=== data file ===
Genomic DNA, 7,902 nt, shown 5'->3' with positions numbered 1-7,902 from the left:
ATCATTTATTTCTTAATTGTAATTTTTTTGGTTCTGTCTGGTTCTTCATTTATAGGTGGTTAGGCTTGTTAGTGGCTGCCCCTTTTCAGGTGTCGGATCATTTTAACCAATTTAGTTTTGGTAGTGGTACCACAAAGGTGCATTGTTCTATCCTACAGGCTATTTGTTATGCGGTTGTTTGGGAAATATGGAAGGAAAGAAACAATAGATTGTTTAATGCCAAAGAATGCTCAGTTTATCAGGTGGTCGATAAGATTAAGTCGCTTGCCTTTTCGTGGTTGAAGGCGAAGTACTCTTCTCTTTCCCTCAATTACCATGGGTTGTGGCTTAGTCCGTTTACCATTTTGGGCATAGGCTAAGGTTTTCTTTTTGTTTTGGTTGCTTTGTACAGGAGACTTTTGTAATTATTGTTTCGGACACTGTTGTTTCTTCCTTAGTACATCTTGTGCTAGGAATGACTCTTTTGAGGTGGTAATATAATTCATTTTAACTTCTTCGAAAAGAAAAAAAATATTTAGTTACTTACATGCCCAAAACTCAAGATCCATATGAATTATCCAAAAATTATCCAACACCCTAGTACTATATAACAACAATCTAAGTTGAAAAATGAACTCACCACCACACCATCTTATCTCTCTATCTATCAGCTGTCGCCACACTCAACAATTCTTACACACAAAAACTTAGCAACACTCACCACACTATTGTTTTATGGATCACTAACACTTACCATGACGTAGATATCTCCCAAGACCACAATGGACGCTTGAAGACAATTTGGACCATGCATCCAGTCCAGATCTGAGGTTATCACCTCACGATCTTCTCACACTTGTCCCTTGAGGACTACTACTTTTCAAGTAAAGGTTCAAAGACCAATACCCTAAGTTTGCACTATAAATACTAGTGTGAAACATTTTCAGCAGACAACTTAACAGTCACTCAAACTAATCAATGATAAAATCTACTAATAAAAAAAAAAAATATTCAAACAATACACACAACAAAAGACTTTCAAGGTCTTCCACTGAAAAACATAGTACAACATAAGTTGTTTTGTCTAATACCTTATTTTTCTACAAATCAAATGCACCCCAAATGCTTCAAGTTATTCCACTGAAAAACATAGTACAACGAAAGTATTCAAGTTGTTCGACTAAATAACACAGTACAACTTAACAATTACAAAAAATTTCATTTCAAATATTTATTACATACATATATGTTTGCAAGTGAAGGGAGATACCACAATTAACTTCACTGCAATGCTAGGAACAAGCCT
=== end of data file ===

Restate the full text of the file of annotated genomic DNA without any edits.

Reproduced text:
Genomic DNA, 7,902 nt, shown 5'->3' with positions numbered 1-7,902 from the left:
ATCATTTATTTCTTAATTGTAATTTTTTTGGTTCTGTCTGGTTCTTCATTTATAGGTGGTTAGGCTTGTTAGTGGCTGCCCCTTTTCAGGTGTCGGATCATTTTAACCAATTTAGTTTTGGTAGTGGTACCACAAAGGTGCATTGTTCTATCCTACAGGCTATTTGTTATGCGGTTGTTTGGGAAATATGGAAGGAAAGAAACAATAGATTGTTTAATGCCAAAGAATGCTCAGTTTATCAGGTGGTCGATAAGATTAAGTCGCTTGCCTTTTCGTGGTTGAAGGCGAAGTACTCTTCTCTTTCCCTCAATTACCATGGGTTGTGGCTTAGTCCGTTTACCATTTTGGGCATAGGCTAAGGTTTTCTTTTTGTTTTGGTTGCTTTGTACAGGAGACTTTTGTAATTATTGTTTCGGACACTGTTGTTTCTTCCTTAGTACATCTTGTGCTAGGAATGACTCTTTTGAGGTGGTAATATAATTCATTTTAACTTCTTCGAAAAGAAAAAAAATATTTAGTTACTTACATGCCCAAAACTCAAGATCCATATGAATTATCCAAAAATTATCCAACACCCTAGTACTATATAACAACAATCTAAGTTGAAAAATGAACTCACCACCACACCATCTTATCTCTCTATCTATCAGCTGTCGCCACACTCAACAATTCTTACACACAAAAACTTAGCAACACTCACCACACTATTGTTTTATGGATCACTAACACTTACCATGACGTAGATATCTCCCAAGACCACAATGGACGCTTGAAGACAATTTGGACCATGCATCCAGTCCAGATCTGAGGTTATCACCTCACGATCTTCTCACACTTGTCCCTTGAGGACTACTACTTTTCAAGTAAAGGTTCAAAGACCAATACCCTAAGTTTGCACTATAAATACTAGTGTGAAACATTTTCAGCAGACAACTTAACAGTCACTCAAACTAATCAATGATAAAATCTACTAATAAAAAAAAAAAATATTCAAACAATACACACAACAAAAGACTTTCAAGGTCTTCCACTGAAAAACATAGTACAACATAAGTTGTTTTGTCTAATACCTTATTTTTCTACAAATCAAATGCACCCCAAATGCTTCAAGTTATTCCACTGAAAAACATAGTACAACGAAAGTATTCAAGTTGTTCGACTAAATAACACAGTACAACTTAACAATTACAAAAAATTTCATTTCAAATATTTATTACATACATATATGTTTGCAAGTGAAGGGAGATACCACAATTAACTTCACTGCAATGCTAGGAACAAGCCT